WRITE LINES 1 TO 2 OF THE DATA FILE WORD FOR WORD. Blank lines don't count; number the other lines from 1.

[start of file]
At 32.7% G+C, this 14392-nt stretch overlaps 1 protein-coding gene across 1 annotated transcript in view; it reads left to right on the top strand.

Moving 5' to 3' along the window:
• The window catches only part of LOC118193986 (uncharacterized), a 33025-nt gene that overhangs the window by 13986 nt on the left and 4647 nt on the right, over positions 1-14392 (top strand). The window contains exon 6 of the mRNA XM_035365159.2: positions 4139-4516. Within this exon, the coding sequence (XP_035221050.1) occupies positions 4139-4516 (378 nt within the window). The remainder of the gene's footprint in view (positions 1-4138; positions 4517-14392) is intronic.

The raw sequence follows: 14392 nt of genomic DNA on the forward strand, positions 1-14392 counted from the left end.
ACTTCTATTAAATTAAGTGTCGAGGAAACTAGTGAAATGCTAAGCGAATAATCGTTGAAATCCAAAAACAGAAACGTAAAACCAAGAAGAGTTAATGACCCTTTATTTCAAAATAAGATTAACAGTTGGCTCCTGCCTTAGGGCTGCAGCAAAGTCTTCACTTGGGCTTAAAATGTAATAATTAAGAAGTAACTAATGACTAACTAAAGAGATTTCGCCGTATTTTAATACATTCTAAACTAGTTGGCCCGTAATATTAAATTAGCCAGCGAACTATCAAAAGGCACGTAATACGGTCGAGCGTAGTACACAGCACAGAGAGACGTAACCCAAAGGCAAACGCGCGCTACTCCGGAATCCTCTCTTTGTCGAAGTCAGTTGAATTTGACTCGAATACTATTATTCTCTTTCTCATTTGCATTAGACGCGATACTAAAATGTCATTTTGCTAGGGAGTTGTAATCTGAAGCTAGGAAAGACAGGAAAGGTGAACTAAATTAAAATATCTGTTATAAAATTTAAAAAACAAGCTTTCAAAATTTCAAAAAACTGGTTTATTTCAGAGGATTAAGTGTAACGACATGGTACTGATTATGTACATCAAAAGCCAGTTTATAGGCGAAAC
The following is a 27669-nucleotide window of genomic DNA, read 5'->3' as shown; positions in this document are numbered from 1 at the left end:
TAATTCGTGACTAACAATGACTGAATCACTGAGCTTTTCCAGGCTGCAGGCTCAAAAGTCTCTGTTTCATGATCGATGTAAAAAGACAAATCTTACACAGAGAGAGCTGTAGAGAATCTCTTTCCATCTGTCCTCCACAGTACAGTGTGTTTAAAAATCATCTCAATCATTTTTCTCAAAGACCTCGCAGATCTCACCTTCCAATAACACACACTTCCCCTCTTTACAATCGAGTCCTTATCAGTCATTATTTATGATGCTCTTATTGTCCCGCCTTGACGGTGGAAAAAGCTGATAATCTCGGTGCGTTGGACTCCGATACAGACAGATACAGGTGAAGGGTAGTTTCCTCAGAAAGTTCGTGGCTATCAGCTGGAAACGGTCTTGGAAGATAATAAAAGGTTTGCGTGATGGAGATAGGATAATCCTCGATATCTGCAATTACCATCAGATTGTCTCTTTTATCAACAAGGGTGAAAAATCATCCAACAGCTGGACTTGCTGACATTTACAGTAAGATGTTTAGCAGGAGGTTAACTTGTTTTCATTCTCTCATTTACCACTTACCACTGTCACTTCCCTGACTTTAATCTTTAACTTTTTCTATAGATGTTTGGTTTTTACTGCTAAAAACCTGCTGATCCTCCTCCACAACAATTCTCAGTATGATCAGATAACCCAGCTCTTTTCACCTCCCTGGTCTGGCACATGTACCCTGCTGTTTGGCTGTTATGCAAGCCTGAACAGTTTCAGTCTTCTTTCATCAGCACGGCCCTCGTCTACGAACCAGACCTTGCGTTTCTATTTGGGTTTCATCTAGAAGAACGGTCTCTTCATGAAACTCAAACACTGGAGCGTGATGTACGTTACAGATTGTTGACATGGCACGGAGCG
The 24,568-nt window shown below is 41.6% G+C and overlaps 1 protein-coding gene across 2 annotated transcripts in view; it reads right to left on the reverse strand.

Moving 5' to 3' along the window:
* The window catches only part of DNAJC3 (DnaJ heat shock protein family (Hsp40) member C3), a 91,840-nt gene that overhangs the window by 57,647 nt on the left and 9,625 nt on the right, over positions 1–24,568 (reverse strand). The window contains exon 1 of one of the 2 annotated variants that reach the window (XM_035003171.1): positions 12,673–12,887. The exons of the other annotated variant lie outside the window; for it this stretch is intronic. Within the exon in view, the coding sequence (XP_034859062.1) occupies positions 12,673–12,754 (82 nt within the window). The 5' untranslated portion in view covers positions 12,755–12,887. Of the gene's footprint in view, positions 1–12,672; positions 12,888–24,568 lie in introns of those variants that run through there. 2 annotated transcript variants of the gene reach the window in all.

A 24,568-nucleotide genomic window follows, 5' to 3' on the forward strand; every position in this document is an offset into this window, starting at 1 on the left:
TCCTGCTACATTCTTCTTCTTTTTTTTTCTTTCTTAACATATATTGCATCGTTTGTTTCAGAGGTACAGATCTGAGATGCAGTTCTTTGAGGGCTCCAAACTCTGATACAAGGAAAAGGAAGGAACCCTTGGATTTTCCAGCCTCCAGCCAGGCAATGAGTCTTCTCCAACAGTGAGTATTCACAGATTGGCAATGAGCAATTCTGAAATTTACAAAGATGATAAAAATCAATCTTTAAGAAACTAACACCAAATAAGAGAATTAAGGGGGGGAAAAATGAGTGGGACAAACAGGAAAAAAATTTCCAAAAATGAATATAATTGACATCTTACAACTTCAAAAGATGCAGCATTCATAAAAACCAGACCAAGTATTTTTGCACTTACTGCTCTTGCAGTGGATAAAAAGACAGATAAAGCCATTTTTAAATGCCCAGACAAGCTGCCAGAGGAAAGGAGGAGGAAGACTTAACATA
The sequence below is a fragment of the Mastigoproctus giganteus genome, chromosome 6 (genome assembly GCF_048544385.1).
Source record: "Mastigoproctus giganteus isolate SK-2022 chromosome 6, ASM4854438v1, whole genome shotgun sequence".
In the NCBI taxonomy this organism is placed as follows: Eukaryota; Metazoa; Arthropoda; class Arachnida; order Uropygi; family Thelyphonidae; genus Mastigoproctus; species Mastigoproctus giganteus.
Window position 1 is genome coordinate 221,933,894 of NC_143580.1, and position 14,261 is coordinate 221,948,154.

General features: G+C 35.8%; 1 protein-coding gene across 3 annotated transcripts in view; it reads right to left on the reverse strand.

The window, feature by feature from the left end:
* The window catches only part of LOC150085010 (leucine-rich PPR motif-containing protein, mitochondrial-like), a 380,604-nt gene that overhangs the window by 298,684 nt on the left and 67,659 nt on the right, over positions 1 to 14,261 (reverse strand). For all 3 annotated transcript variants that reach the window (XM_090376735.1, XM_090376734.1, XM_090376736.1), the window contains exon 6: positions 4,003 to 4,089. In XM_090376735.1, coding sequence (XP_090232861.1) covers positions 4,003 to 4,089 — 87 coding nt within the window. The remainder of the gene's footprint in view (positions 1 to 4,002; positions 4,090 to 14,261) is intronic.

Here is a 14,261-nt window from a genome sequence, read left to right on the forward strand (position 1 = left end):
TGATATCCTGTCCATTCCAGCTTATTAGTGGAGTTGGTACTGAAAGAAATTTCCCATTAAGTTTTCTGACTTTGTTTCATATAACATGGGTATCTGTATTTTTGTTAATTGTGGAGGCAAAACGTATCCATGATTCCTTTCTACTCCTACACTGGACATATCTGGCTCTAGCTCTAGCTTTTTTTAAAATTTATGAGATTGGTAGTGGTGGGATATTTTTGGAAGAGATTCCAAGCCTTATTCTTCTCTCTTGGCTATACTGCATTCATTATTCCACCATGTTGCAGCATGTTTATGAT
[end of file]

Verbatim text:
At 32.7% G+C, this 14392-nt stretch overlaps 1 protein-coding gene across 1 annotated transcript in view; it reads left to right on the top strand.

Moving 5' to 3' along the window: